Getting a research project funded is no small feat, but for basic science projects that are curiosity-driven, securing financial support can be especially difficult.
Projects that aim to expand our knowledge about a general topic may sound frivolous to some, but for Debbie and Andy Rachleff, basic science is a necessity. The Rachleffs explain why they're so passionate about basic science research in an article in Stanford’s Medical Center Development's Why Giving Matters.
“Basic science is the foundation of all scientific research,” says Debbie. “If you want the greatest long-term yield for human health, there’s no better investment. It’s not as glamorous as some other kinds of research, but basic science discoveries can be applied across all medical disciplines, providing solutions to all diseases.”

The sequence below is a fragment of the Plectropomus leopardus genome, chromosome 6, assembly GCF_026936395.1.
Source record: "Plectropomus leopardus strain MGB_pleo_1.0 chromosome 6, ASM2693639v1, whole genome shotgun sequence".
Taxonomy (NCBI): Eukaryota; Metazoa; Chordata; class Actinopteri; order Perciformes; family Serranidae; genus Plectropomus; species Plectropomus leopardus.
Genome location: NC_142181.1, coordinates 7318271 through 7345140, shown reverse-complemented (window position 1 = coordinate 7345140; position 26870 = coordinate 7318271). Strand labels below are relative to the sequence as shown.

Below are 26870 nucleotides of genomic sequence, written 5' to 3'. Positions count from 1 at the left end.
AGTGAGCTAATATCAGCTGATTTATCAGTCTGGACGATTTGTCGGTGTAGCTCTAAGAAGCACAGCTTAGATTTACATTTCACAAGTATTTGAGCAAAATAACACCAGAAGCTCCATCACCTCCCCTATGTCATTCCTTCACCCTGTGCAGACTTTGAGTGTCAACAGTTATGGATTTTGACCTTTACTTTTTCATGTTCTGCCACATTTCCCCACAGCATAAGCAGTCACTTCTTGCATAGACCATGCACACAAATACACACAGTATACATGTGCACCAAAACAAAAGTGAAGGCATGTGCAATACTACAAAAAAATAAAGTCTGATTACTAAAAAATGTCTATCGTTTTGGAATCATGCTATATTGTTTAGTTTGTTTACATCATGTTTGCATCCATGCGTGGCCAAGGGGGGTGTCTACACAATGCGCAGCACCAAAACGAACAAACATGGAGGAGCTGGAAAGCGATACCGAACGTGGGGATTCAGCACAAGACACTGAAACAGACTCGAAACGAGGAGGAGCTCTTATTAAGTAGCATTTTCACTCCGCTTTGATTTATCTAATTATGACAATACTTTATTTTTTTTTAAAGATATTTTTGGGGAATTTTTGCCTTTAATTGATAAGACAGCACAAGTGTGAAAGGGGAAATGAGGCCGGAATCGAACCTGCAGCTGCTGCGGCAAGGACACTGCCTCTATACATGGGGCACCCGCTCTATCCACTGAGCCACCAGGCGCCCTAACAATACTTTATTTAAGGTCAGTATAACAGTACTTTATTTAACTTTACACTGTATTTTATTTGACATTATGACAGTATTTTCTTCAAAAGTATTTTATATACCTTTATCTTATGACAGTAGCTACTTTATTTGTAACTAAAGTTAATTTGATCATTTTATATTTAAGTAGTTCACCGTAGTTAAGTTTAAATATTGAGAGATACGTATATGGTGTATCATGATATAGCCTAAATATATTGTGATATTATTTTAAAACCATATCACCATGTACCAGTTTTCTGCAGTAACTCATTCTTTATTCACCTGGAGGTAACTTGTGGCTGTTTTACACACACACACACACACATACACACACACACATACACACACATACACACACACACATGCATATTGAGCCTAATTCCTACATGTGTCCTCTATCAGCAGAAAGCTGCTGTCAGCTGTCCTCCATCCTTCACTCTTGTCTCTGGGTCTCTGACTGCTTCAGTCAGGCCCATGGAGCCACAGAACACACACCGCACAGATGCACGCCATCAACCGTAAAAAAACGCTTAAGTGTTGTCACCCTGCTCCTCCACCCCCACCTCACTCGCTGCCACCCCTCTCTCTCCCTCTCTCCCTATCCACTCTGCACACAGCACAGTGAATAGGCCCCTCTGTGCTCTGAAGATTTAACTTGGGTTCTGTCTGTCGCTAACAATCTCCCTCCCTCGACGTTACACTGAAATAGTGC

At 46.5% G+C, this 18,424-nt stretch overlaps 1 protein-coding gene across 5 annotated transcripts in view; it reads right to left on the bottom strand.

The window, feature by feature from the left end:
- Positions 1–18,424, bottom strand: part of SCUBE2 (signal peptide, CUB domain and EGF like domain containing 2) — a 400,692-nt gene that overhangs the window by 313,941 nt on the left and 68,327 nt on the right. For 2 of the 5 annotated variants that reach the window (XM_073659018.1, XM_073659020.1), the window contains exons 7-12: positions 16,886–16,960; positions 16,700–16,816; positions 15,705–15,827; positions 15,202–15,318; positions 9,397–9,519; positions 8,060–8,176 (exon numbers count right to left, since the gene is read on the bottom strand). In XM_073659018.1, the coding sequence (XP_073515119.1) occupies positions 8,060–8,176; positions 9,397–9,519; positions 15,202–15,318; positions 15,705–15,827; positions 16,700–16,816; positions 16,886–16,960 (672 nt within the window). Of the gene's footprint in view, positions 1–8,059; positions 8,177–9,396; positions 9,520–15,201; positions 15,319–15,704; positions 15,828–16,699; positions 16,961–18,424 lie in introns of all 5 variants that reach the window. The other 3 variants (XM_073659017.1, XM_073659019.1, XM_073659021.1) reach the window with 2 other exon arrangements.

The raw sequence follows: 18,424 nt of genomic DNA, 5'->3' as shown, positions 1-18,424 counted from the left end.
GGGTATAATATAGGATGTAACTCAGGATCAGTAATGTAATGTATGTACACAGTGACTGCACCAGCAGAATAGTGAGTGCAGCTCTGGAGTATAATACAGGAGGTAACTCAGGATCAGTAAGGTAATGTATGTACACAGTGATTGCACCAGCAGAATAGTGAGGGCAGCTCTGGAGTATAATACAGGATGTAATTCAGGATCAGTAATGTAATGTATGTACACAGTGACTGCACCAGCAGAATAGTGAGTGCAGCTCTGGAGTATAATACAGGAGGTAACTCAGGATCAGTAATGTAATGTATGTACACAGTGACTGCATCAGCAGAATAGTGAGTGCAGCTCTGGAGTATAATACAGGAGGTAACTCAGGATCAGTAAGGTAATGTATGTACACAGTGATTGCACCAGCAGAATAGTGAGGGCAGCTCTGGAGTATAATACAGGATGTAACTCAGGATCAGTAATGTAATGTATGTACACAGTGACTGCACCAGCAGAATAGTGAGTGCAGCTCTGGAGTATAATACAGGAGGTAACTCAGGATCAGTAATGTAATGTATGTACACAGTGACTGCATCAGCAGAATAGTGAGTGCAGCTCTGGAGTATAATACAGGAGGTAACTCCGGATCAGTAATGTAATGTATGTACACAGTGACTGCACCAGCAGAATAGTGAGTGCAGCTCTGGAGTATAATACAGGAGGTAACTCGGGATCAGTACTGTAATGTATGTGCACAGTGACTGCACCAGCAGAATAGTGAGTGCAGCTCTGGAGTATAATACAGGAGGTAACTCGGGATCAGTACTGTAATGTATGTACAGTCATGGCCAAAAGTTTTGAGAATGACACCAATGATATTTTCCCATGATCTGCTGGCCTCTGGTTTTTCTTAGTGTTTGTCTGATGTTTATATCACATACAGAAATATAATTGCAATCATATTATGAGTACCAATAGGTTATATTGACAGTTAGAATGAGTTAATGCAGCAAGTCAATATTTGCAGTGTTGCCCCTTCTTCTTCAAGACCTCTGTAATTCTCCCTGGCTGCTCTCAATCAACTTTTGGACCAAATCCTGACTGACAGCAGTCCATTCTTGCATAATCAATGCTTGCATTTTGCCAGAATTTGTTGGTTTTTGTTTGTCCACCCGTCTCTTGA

This type of work is "the hardest thing to fund,” Andy says. “Yet it can have the biggest impact. If more people gave to basic science, there would be a lot less incremental improvements in medicine and a lot more breakthroughs.”
The couple made their first charitable donation to Stanford when they funded a microscope for a cancer lab. This microscope bears a name plate in honor Debbie’s friend who died of breast cancer.
More recently they made a $1 million commitment to help support the Stanford Biomedical Innovation Initiative, and Debbie notes that donations of any size have the potential to make an impact. “To a basic science researcher, a little goes a long way; especially in this time of decreasing federal funding."
Previously: When spinal cord injury therapy didn’t arrive, investor turned to medical philanthropy, Cancer survivor’s brother takes on “Death Ride” to benefit breast cancer research, The value of exploring jellyfish eyes: Scientist-penned book supports "curiosity-driven" research and Funding basic science leads to clinical discoveries, eventually
Photo courtesy of Stanford’s Medical Center Development